Some singers who come to me for non-surgical voice repair are not necessarily the professional singers. Which means, that a lot of them have a daytime job or even their own businesses. Some of the professions require speaking on the phone all day, running meetings, doing presentations, and what not. After an 8-hour workday, the part-time singers would rush to their band rehearsal or even to an outright performance. Perhaps being vocally very talented but not, per se, knowing about the proper application of their voice, they put the enormous pressure on their vocal anatomy.

So let’s examine that:

They use their speaking voice excessively during the working day and then even more intensely during the night through the late hours. While they’re speaking at work, they primarily are doing it from the sitting position with a slouched back, thus drowning their voice onto the bottom of their throats and below. They establish the low voice speaking habit.

Then they go to their “singing job” with already very tired vocal cords and very low (“drowned in its position") voice, which now sits deeply in their necks, chests, and shoulders. When now they try to sing they push the voice even harder trying to reach the higher notes and stay with the melody pattern.

It does work for a short while, but then their anatomy starts, so to speak, to close on them. Their neck becomes tighter and tighter, their shoulders are always at a higher-then-needed position and they end up breathing heavily through their chest and nose. Soon it becomes apparent that the more they push the less they accomplish; and on the contrary, the result is actually very diminished. Now, no doubt, they will be very well on their way to what's called, muscle tension dysphonia. Their voice becoming breathy, low in pitch, raspy and simply hoarse.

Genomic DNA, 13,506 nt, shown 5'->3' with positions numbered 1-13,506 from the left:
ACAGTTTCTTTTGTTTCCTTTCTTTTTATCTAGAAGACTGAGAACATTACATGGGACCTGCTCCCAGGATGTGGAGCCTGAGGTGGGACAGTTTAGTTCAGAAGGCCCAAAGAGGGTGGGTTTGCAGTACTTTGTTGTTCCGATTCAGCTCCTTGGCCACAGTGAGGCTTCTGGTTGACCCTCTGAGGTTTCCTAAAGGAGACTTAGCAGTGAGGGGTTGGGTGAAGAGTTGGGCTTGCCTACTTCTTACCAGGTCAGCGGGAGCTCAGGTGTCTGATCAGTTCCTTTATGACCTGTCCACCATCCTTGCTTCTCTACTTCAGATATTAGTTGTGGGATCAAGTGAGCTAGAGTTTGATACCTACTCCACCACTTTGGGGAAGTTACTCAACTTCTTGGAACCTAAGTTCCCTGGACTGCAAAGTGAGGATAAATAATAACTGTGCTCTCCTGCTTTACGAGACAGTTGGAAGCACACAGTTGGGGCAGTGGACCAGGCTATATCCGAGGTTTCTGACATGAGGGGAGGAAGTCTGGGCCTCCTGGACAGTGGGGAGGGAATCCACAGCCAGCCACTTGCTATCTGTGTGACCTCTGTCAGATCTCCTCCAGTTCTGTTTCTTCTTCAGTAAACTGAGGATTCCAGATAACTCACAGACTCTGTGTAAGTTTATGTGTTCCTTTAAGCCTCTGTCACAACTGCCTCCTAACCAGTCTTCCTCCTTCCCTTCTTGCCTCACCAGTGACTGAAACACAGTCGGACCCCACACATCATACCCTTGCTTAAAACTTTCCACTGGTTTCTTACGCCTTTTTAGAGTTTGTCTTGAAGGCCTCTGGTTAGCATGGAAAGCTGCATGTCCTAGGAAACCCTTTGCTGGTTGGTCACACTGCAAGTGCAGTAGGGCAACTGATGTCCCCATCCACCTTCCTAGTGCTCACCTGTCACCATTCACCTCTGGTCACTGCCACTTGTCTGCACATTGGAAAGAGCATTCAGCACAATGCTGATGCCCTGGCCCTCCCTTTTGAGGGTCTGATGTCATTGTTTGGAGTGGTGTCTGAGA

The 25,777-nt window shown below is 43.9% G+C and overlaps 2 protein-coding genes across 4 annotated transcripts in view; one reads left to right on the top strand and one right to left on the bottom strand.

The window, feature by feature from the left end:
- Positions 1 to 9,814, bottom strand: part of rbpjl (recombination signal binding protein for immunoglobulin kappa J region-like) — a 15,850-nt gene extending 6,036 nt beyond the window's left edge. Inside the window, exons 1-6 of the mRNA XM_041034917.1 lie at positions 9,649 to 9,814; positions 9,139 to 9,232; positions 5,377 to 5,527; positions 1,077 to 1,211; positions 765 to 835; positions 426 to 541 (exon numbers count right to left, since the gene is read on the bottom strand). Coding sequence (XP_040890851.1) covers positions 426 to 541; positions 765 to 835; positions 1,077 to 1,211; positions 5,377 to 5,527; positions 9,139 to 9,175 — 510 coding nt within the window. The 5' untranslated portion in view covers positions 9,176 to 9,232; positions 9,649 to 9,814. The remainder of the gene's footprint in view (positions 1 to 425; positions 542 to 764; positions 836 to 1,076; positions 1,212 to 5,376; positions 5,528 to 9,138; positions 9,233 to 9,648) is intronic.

From this moment on, they hardly can perform their daytime work duties, let alone fulfill their singing obligations at night. Sounds like nothing short of a nightmare, but unfortunately, it is a fact.

Finally, after all of the denial and hope that their condition is just a temporary glitch, it does become apparent that significant voice repair action is needed. It also becomes evident that there is no change without change, and something’s got to give. Now, not only speaking and singing voice has to be fixed, but a new application and manner of speaking and singing would be required. If that change will not take place, the voice/vocal problem will inevitably recur again.

So, love your voice and take good care of it.

Remember that the vocal cords are not made from steel!

You are just human!

You deserve to be as vocal as you can be!

Author's Bio: 

Diana Yampolsky is the Master Vocal Coach, Studio Vocal Producer, and Non-Surgical Voice Repair Specialist at The Royans Professional Vocal School and The Royans Institute for Non-Surgical Voice Repair, in Toronto, Canada and worldwide. She is the sole creator of the Vocal Science (TM) method - Trademarked with the Government of Canada.

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If you find yourself struggling with voice/vocal performance or are in need of non-surgical voice repair, you can reach Diana Yampolsky personally via email ( or phone, (416-857-8741)